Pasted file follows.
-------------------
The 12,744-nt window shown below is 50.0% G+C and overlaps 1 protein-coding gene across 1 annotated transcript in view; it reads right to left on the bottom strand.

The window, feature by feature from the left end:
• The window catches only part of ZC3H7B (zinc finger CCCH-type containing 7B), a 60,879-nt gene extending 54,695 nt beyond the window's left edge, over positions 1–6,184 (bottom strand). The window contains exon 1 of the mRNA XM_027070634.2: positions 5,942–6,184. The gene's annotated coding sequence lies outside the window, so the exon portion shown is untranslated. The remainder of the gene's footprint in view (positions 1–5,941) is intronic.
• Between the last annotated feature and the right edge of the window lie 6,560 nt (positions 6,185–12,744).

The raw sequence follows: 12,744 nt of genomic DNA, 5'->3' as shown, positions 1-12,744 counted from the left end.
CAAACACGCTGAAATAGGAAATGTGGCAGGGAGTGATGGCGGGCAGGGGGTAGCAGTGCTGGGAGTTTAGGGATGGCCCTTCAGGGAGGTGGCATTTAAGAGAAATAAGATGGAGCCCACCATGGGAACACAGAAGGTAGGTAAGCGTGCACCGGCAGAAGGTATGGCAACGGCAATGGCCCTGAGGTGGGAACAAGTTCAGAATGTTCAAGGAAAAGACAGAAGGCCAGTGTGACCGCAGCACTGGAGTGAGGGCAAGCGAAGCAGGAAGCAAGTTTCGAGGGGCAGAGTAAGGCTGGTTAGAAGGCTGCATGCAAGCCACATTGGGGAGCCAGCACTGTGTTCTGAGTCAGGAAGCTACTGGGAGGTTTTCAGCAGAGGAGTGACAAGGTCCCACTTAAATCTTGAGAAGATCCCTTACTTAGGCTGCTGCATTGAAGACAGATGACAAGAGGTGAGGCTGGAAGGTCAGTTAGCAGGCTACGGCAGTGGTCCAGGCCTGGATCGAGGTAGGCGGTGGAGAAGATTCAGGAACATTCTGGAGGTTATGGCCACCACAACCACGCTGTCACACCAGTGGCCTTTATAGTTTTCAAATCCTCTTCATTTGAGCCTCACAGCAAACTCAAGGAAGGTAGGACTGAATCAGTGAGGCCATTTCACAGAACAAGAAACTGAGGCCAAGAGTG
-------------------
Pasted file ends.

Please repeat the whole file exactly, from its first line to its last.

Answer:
The 12,744-nt window shown below is 50.0% G+C and overlaps 1 protein-coding gene across 1 annotated transcript in view; it reads right to left on the bottom strand.

The window, feature by feature from the left end:
• The window catches only part of ZC3H7B (zinc finger CCCH-type containing 7B), a 60,879-nt gene extending 54,695 nt beyond the window's left edge, over positions 1–6,184 (bottom strand). The window contains exon 1 of the mRNA XM_027070634.2: positions 5,942–6,184. The gene's annotated coding sequence lies outside the window, so the exon portion shown is untranslated. The remainder of the gene's footprint in view (positions 1–5,941) is intronic.
• Between the last annotated feature and the right edge of the window lie 6,560 nt (positions 6,185–12,744).

The raw sequence follows: 12,744 nt of genomic DNA, 5'->3' as shown, positions 1-12,744 counted from the left end.
CAAACACGCTGAAATAGGAAATGTGGCAGGGAGTGATGGCGGGCAGGGGGTAGCAGTGCTGGGAGTTTAGGGATGGCCCTTCAGGGAGGTGGCATTTAAGAGAAATAAGATGGAGCCCACCATGGGAACACAGAAGGTAGGTAAGCGTGCACCGGCAGAAGGTATGGCAACGGCAATGGCCCTGAGGTGGGAACAAGTTCAGAATGTTCAAGGAAAAGACAGAAGGCCAGTGTGACCGCAGCACTGGAGTGAGGGCAAGCGAAGCAGGAAGCAAGTTTCGAGGGGCAGAGTAAGGCTGGTTAGAAGGCTGCATGCAAGCCACATTGGGGAGCCAGCACTGTGTTCTGAGTCAGGAAGCTACTGGGAGGTTTTCAGCAGAGGAGTGACAAGGTCCCACTTAAATCTTGAGAAGATCCCTTACTTAGGCTGCTGCATTGAAGACAGATGACAAGAGGTGAGGCTGGAAGGTCAGTTAGCAGGCTACGGCAGTGGTCCAGGCCTGGATCGAGGTAGGCGGTGGAGAAGATTCAGGAACATTCTGGAGGTTATGGCCACCACAACCACGCTGTCACACCAGTGGCCTTTATAGTTTTCAAATCCTCTTCATTTGAGCCTCACAGCAAACTCAAGGAAGGTAGGACTGAATCAGTGAGGCCATTTCACAGAACAAGAAACTGAGGCCAAGAGTG